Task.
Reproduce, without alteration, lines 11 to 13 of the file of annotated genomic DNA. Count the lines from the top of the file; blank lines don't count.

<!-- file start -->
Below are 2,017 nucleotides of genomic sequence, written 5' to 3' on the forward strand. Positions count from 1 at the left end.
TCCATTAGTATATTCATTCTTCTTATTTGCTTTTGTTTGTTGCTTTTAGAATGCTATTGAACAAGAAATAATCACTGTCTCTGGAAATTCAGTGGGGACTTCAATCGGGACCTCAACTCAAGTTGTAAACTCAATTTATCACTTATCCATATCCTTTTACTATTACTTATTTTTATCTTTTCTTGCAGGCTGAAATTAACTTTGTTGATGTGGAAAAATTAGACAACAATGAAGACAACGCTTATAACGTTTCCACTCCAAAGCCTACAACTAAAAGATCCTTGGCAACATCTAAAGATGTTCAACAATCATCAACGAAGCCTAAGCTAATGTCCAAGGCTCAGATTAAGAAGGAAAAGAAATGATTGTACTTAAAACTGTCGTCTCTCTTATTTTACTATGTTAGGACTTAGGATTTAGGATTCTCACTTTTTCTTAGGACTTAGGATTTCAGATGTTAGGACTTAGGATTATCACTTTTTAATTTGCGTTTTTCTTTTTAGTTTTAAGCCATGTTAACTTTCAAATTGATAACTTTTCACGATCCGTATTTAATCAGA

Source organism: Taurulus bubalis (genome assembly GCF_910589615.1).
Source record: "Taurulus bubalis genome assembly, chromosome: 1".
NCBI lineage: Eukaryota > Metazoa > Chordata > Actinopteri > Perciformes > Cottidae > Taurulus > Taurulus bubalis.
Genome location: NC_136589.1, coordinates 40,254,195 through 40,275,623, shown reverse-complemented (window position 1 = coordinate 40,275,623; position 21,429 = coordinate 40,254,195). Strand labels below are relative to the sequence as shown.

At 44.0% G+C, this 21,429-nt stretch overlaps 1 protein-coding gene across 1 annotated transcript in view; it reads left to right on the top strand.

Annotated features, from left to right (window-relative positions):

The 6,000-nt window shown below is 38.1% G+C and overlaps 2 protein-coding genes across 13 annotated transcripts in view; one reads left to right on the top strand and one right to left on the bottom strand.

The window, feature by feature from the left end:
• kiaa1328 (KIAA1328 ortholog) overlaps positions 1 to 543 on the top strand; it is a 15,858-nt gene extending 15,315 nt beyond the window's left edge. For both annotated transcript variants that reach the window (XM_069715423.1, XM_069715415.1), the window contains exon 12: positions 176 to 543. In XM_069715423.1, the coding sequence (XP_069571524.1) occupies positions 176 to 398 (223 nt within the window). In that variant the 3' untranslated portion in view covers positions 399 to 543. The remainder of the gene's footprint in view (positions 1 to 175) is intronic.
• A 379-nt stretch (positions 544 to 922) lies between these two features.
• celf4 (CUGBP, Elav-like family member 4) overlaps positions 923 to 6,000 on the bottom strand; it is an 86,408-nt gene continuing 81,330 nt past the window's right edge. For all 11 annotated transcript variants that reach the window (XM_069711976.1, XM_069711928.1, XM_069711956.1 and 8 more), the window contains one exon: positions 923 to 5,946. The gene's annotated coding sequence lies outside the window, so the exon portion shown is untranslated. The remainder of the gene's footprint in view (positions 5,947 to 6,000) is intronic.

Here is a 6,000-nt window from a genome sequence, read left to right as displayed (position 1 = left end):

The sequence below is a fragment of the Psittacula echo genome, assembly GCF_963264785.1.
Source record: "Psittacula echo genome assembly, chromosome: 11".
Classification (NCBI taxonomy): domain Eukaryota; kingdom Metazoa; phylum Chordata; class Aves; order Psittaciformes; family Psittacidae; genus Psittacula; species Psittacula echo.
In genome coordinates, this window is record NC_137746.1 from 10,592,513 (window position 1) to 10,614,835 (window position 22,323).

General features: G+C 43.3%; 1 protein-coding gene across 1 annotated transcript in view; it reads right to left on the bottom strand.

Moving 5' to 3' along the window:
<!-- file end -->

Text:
• kiaa1328 (KIAA1328 ortholog) overlaps positions 1 to 543 on the top strand; it is a 15,858-nt gene extending 15,315 nt beyond the window's left edge. For both annotated transcript variants that reach the window (XM_069715423.1, XM_069715415.1), the window contains exon 12: positions 176 to 543. In XM_069715423.1, the coding sequence (XP_069571524.1) occupies positions 176 to 398 (223 nt within the window). In that variant the 3' untranslated portion in view covers positions 399 to 543. The remainder of the gene's footprint in view (positions 1 to 175) is intronic.
• A 379-nt stretch (positions 544 to 922) lies between these two features.
• celf4 (CUGBP, Elav-like family member 4) overlaps positions 923 to 6,000 on the bottom strand; it is an 86,408-nt gene continuing 81,330 nt past the window's right edge. For all 11 annotated transcript variants that reach the window (XM_069711976.1, XM_069711928.1, XM_069711956.1 and 8 more), the window contains one exon: positions 923 to 5,946. The gene's annotated coding sequence lies outside the window, so the exon portion shown is untranslated. The remainder of the gene's footprint in view (positions 5,947 to 6,000) is intronic.